One of the first things a survivor of murder-suicide feels is shock. I know, for me, my brain could not wrap around the fact that my father had taken his life. It was beyond comprehension that he has also murdered my stepmother. Murder. It was a crime against nature, and my father had done it. The shock, which still hasn’t completely gone away, was soon accompanied by shame and a sense of isolation.
When I finally dared to put myself out there – via personal stories – in hopes of finding others who shared my experience, I no longer felt so alone. Survivors of murder-suicide loss not only found me, but reached out to me after reading my essays and blogs. Many of them have helped my healing, and for that I am grateful.
The following post was co-written by several murder-suicide loss survivors with the intent of helping educate those in survivors’ support systems. In it, we share what would have been most helpful – and what was not helpful – after our initial loss. We have joined in a single voice that we hope reflects anyone who has experienced the tragic loss of a loved one to murder-suicide or any sensationalized, traumatic loss. We cannot and do not speak for all survivors.
I’m a survivor of murder-suicide loss writing this letter to the person who wants to show up for me, but doesn’t know how. Maybe we work together, and you’re not sure what to say. Maybe you’ve known me for decades and want to be supportive. Maybe you’re my aunt, my brother-in-law, my grandmother, or my neighbor.
First, thank you for taking the time to find ways to support me. I know you love me and mean well, so don’t take it personally if I do not react to you in ways you would typically expect of me. I have been through a shock and need time to adjust to a new reality.
There were many things I couldn’t do or express in the depths of my immediate suicide loss. As time has gone on, I’ve thought more about what I couldn’t do and say. If I were to design a supportive person after the murder-suicide loss, it would look something like this:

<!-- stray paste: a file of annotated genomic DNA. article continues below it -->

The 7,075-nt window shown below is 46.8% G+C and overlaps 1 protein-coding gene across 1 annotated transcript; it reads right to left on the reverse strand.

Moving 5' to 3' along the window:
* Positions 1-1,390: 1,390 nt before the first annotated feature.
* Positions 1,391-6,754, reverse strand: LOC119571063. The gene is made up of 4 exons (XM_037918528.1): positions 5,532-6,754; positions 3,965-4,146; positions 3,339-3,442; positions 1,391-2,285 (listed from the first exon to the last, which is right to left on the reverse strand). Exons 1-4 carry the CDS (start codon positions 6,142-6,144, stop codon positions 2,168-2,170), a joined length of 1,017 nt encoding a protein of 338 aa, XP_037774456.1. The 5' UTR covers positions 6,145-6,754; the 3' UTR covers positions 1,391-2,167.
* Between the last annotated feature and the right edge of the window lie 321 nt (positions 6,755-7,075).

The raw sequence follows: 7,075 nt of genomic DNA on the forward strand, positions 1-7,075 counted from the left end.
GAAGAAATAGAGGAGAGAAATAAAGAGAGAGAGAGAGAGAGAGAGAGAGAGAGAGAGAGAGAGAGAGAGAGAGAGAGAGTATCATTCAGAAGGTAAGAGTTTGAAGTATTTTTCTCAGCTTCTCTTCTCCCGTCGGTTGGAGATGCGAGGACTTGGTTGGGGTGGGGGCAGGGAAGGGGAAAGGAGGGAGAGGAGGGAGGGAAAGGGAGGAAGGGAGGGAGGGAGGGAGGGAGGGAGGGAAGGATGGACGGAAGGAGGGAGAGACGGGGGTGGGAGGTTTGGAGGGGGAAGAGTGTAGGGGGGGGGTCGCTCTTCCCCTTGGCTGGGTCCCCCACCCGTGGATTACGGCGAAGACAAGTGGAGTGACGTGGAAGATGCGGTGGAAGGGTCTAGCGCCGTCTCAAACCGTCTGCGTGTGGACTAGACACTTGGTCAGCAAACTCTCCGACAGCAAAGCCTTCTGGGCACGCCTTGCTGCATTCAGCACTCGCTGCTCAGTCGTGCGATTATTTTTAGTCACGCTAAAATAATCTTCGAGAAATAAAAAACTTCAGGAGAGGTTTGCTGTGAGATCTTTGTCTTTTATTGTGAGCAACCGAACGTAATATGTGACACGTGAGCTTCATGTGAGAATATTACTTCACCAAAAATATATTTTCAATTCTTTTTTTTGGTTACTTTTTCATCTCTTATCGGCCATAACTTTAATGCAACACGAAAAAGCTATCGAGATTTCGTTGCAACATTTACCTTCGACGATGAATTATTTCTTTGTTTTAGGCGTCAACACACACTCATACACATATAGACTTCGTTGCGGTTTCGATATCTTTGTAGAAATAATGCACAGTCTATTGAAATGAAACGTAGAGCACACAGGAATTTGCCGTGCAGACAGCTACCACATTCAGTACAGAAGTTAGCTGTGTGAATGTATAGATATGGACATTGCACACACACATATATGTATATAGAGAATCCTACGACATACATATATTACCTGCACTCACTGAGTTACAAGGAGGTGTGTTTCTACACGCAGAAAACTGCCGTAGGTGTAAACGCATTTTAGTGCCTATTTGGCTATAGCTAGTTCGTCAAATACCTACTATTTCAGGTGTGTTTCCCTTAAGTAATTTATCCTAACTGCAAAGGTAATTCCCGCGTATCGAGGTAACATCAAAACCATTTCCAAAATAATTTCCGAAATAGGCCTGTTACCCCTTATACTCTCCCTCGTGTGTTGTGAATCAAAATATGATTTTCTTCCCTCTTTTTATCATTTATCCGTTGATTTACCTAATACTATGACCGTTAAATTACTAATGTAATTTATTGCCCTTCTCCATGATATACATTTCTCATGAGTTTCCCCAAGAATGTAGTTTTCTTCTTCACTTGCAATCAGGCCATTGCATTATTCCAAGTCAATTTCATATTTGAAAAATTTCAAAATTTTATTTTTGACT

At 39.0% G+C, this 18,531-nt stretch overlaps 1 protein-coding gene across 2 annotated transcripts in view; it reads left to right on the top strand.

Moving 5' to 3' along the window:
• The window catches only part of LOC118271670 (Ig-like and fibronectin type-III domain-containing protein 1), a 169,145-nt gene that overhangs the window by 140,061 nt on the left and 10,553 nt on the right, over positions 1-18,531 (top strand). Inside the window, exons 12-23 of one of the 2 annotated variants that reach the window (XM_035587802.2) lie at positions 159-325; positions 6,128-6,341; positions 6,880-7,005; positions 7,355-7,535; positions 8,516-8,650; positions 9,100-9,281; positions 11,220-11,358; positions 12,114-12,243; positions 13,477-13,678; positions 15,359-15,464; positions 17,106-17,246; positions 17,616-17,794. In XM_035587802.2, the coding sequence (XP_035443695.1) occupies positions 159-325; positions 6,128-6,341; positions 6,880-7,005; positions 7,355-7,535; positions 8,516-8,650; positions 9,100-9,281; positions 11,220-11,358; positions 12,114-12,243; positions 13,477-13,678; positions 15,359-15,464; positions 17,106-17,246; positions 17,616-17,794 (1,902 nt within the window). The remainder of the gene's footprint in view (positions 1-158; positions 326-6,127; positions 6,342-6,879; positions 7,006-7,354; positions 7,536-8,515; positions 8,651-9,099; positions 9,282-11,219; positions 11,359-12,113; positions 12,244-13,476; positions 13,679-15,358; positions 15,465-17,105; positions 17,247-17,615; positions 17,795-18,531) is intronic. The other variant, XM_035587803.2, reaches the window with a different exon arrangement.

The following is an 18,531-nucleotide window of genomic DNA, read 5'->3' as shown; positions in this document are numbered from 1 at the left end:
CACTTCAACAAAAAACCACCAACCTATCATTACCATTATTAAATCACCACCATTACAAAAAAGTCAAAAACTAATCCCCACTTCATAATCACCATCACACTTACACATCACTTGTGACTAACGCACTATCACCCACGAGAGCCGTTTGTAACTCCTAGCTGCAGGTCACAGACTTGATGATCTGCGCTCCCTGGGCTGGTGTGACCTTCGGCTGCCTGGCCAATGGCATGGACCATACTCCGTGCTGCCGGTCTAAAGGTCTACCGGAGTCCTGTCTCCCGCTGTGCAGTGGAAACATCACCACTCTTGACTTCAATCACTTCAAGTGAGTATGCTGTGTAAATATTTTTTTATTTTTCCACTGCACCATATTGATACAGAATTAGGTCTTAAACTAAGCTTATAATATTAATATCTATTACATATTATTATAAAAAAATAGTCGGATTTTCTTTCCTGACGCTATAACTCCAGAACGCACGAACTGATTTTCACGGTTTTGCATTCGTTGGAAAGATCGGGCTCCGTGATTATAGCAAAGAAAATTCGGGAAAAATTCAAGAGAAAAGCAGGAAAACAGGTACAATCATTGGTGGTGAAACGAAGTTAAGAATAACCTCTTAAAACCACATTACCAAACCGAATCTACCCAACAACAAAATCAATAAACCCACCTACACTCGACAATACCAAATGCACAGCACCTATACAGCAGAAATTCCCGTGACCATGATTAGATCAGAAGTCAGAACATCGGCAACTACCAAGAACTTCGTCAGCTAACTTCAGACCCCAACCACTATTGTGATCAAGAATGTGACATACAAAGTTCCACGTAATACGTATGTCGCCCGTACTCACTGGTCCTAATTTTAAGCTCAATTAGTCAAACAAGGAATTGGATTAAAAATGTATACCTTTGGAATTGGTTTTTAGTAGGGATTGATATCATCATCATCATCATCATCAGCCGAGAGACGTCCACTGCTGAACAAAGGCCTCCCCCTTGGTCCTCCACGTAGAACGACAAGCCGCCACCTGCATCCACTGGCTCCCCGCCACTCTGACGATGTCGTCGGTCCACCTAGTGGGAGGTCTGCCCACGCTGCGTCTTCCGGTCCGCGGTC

Somebody who wants to show up
It’s ok if you don’t know, but take time to become aware, or be willing to do the work to understand the complicated stigma surrounding suicide and my loss.
To start, read the SPEAK organization’s explanation of the four S’s here: Secrecy, silence, shame, and stigma. This will help understand some of what I’m facing, even if I don’t completely know it yet.
Somebody who is resourceful
Finding and reading this post is a good start. You can also read and share other murder-suicide survivor stories with me, when you’re sure I’m ready. Here’s some to get started:
- Read: “I’m finally ready to talk about how my parents died”
- Read: “Breaking the silence as a survivor of murder-suicide loss”
- Watch: Singer-songwriter Allison Moorer talks about the loss of her parents to murder-suicide
- Watch: Survivor Sara Cobb speaks about her murder-suicide loss
Somebody who will stick around
I’ll be overwhelmed with condolences, but the initial support will go away. When it does, I’ll feel more alone than ever. My loss will always be with me. You aren’t bothering me when you check in. If you remember my dad’s birthday, my mom’s passing date, or how much my sister loved Christmas, you can text or call me. When my brother’s favorite team wins the Superbowl, you can reach out to me. It’s not weird, I promise. It matters.
Somebody who will stick up for me
If you hear people gossiping about me, shut them down. If you see people getting excited by the sensationalism of the situation, say something. Thanks for remembering I am a person and understanding my grief is real.
Somebody who will support my grief
Be willing to do a bit of homework to understand grief, and support me in public or in private – or both. Here is a good piece to read, to start from the SPEAK organization.
I hope this will help you show up for me in a meaningful way. Thank you for taking the time to listen, learn, and for being you.